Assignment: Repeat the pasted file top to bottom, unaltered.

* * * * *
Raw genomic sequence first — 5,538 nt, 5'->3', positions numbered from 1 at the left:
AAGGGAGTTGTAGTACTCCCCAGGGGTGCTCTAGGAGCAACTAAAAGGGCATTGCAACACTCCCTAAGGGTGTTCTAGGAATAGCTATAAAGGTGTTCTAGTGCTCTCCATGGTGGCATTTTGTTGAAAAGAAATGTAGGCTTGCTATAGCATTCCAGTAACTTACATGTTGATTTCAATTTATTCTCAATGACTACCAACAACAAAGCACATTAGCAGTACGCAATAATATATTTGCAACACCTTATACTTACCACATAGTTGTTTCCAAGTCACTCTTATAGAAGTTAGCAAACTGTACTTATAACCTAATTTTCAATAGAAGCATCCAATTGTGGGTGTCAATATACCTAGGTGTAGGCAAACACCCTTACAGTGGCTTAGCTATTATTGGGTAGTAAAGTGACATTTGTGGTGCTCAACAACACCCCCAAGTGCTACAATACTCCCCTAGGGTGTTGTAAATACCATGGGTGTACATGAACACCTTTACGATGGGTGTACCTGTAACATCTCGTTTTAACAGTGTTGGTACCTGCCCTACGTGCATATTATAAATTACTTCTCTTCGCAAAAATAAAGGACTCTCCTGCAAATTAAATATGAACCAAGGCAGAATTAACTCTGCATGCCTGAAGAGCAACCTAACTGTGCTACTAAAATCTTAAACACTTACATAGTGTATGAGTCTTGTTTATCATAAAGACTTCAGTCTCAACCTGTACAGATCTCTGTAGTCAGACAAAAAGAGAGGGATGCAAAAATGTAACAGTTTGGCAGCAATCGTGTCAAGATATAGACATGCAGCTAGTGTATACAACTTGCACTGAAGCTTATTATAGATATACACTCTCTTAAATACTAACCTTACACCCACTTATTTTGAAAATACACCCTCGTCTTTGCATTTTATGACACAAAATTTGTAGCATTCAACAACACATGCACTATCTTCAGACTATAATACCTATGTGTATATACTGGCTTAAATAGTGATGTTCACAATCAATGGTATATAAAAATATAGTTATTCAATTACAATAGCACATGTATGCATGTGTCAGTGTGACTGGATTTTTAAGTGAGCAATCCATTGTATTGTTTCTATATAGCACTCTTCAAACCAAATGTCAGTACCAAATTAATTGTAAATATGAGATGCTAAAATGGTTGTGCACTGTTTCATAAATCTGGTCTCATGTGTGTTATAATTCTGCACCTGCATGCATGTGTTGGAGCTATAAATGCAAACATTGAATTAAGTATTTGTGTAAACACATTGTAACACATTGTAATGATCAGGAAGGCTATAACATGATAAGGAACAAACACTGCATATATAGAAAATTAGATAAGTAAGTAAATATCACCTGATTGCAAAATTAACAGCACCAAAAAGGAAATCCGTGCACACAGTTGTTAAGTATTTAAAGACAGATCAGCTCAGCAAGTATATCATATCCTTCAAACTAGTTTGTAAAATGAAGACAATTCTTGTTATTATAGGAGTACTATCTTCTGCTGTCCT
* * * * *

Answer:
Raw genomic sequence first — 5,538 nt, 5'->3', positions numbered from 1 at the left:
AAGGGAGTTGTAGTACTCCCCAGGGGTGCTCTAGGAGCAACTAAAAGGGCATTGCAACACTCCCTAAGGGTGTTCTAGGAATAGCTATAAAGGTGTTCTAGTGCTCTCCATGGTGGCATTTTGTTGAAAAGAAATGTAGGCTTGCTATAGCATTCCAGTAACTTACATGTTGATTTCAATTTATTCTCAATGACTACCAACAACAAAGCACATTAGCAGTACGCAATAATATATTTGCAACACCTTATACTTACCACATAGTTGTTTCCAAGTCACTCTTATAGAAGTTAGCAAACTGTACTTATAACCTAATTTTCAATAGAAGCATCCAATTGTGGGTGTCAATATACCTAGGTGTAGGCAAACACCCTTACAGTGGCTTAGCTATTATTGGGTAGTAAAGTGACATTTGTGGTGCTCAACAACACCCCCAAGTGCTACAATACTCCCCTAGGGTGTTGTAAATACCATGGGTGTACATGAACACCTTTACGATGGGTGTACCTGTAACATCTCGTTTTAACAGTGTTGGTACCTGCCCTACGTGCATATTATAAATTACTTCTCTTCGCAAAAATAAAGGACTCTCCTGCAAATTAAATATGAACCAAGGCAGAATTAACTCTGCATGCCTGAAGAGCAACCTAACTGTGCTACTAAAATCTTAAACACTTACATAGTGTATGAGTCTTGTTTATCATAAAGACTTCAGTCTCAACCTGTACAGATCTCTGTAGTCAGACAAAAAGAGAGGGATGCAAAAATGTAACAGTTTGGCAGCAATCGTGTCAAGATATAGACATGCAGCTAGTGTATACAACTTGCACTGAAGCTTATTATAGATATACACTCTCTTAAATACTAACCTTACACCCACTTATTTTGAAAATACACCCTCGTCTTTGCATTTTATGACACAAAATTTGTAGCATTCAACAACACATGCACTATCTTCAGACTATAATACCTATGTGTATATACTGGCTTAAATAGTGATGTTCACAATCAATGGTATATAAAAATATAGTTATTCAATTACAATAGCACATGTATGCATGTGTCAGTGTGACTGGATTTTTAAGTGAGCAATCCATTGTATTGTTTCTATATAGCACTCTTCAAACCAAATGTCAGTACCAAATTAATTGTAAATATGAGATGCTAAAATGGTTGTGCACTGTTTCATAAATCTGGTCTCATGTGTGTTATAATTCTGCACCTGCATGCATGTGTTGGAGCTATAAATGCAAACATTGAATTAAGTATTTGTGTAAACACATTGTAACACATTGTAATGATCAGGAAGGCTATAACATGATAAGGAACAAACACTGCATATATAGAAAATTAGATAAGTAAGTAAATATCACCTGATTGCAAAATTAACAGCACCAAAAAGGAAATCCGTGCACACAGTTGTTAAGTATTTAAAGACAGATCAGCTCAGCAAGTATATCATATCCTTCAAACTAGTTTGTAAAATGAAGACAATTCTTGTTATTATAGGAGTACTATCTTCTGCTGTCCT